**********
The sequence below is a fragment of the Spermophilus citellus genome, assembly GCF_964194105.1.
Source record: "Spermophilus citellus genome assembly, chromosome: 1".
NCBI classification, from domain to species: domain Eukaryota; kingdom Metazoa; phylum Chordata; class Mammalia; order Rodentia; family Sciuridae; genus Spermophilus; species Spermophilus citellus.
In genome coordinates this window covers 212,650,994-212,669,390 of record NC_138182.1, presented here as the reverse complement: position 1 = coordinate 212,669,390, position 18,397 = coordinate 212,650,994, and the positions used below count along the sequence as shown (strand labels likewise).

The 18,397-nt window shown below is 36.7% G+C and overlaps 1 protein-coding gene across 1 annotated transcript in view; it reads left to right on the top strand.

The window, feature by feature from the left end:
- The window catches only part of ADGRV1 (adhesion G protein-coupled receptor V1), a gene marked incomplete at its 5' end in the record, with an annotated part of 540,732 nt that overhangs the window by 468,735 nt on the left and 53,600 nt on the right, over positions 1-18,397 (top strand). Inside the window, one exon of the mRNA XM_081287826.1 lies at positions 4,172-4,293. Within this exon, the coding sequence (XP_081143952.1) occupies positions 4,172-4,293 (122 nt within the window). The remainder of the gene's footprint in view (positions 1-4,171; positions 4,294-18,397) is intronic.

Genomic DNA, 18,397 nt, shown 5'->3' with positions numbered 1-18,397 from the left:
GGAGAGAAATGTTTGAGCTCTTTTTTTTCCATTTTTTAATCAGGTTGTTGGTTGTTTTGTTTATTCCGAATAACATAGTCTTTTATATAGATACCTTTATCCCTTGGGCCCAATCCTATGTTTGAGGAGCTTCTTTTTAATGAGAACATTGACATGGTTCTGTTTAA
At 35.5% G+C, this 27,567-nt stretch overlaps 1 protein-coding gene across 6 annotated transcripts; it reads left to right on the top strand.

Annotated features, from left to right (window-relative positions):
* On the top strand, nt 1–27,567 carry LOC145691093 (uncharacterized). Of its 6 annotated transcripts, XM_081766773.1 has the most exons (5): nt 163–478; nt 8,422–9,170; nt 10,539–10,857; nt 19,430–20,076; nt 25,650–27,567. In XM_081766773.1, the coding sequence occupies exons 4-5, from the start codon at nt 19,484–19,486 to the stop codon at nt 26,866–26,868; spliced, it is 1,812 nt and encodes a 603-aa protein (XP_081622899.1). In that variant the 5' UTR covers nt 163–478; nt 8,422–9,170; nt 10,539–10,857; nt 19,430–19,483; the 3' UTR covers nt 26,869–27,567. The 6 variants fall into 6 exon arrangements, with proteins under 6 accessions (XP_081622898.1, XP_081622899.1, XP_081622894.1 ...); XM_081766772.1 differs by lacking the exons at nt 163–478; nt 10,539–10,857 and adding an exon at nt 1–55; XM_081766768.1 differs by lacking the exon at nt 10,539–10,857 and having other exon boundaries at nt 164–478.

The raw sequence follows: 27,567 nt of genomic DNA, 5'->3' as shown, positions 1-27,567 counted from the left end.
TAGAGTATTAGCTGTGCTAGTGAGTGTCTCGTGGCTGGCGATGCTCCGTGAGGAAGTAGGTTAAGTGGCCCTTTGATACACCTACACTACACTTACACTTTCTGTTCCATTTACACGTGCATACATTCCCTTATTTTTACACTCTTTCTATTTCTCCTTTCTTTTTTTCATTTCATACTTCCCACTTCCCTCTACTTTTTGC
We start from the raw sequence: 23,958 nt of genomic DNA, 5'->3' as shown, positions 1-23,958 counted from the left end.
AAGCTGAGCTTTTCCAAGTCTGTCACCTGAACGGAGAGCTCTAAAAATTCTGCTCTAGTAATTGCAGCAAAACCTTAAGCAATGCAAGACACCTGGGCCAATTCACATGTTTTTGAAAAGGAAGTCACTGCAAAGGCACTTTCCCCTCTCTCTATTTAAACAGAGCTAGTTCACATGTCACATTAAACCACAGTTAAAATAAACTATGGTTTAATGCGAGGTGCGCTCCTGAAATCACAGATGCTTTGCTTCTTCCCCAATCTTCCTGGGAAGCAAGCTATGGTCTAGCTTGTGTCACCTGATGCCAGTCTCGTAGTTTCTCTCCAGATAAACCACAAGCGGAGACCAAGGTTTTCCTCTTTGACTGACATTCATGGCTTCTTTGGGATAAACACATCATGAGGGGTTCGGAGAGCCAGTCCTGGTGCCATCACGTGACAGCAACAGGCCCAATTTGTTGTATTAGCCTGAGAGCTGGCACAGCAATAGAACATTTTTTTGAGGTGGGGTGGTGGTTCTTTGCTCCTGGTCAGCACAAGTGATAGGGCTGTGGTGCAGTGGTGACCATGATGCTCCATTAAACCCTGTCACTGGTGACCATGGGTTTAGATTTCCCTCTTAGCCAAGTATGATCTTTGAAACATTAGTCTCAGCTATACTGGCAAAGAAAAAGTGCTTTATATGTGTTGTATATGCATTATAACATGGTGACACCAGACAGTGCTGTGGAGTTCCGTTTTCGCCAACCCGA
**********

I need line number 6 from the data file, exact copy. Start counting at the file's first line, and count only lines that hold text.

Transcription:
The window, feature by feature from the left end: